Andrew Biggs doesn't like means testing. For example, Biggs analyzes a Heritage Foundation plan to reform entitlements and balance the budget, which includes a flat tax (hurrah) and means testing (hiss) in terms of implicit tax rates on elderly workers. Their flat tax rate would be 25 percent, but because of means testing, "total marginal tax rates in retirement could reach 72%."
... there is reason to believe that people are more responsive to marginal tax rates during or near retirement — when the option not to work is clearly available — than during their prime working years, when the need to support a family and save for retirement means that most people will work as much as they can. In a 2008 study of workers over the age of 70, Lucie Schmidt of Williams College and Purvi Sevak of Hunter College found that "a reduction in the marginal tax rate that would increase the payoff to working by 10% would increase labor force participation by 7.5% among men and 11.4% among women." These are far greater responses to tax incentives than have been found among younger workers. For the population as a whole, the Congressional Budget Office assumes a response about one-third this size. The effect on marginal tax rates of the means test proposed in the Heritage budget would be almost four times larger than the increase studied by Schmidt and Sevak — and in the wrong direction — and so would be likely to yield a powerful undesirable response. Similarly, a study by Eric French of the Federal Reserve and John Jones of the State University of New York found that labor-force "participation decisions are most sensitive to financial incentives when workers are old." Means tests would thus impose powerful negative incentives precisely when people are most responsive to them.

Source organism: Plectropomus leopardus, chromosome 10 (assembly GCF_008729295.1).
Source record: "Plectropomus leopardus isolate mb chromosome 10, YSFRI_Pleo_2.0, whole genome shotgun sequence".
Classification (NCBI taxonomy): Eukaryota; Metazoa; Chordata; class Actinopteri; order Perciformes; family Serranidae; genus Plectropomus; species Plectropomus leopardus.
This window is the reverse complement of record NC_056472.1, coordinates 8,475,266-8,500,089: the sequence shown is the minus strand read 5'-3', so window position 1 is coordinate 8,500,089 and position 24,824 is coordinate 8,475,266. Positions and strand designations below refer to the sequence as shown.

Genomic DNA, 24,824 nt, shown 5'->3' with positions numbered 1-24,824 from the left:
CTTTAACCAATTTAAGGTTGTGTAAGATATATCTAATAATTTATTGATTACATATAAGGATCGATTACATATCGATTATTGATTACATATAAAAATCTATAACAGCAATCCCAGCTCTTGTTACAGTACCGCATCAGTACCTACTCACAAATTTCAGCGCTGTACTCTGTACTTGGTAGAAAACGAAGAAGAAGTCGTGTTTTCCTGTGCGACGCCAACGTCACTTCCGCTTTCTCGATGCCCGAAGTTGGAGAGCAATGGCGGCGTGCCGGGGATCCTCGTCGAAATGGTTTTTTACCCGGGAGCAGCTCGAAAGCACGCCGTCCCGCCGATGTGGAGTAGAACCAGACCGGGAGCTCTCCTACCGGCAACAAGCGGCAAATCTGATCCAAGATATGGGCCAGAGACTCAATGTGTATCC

He makes a compelling case, Professor Caplan.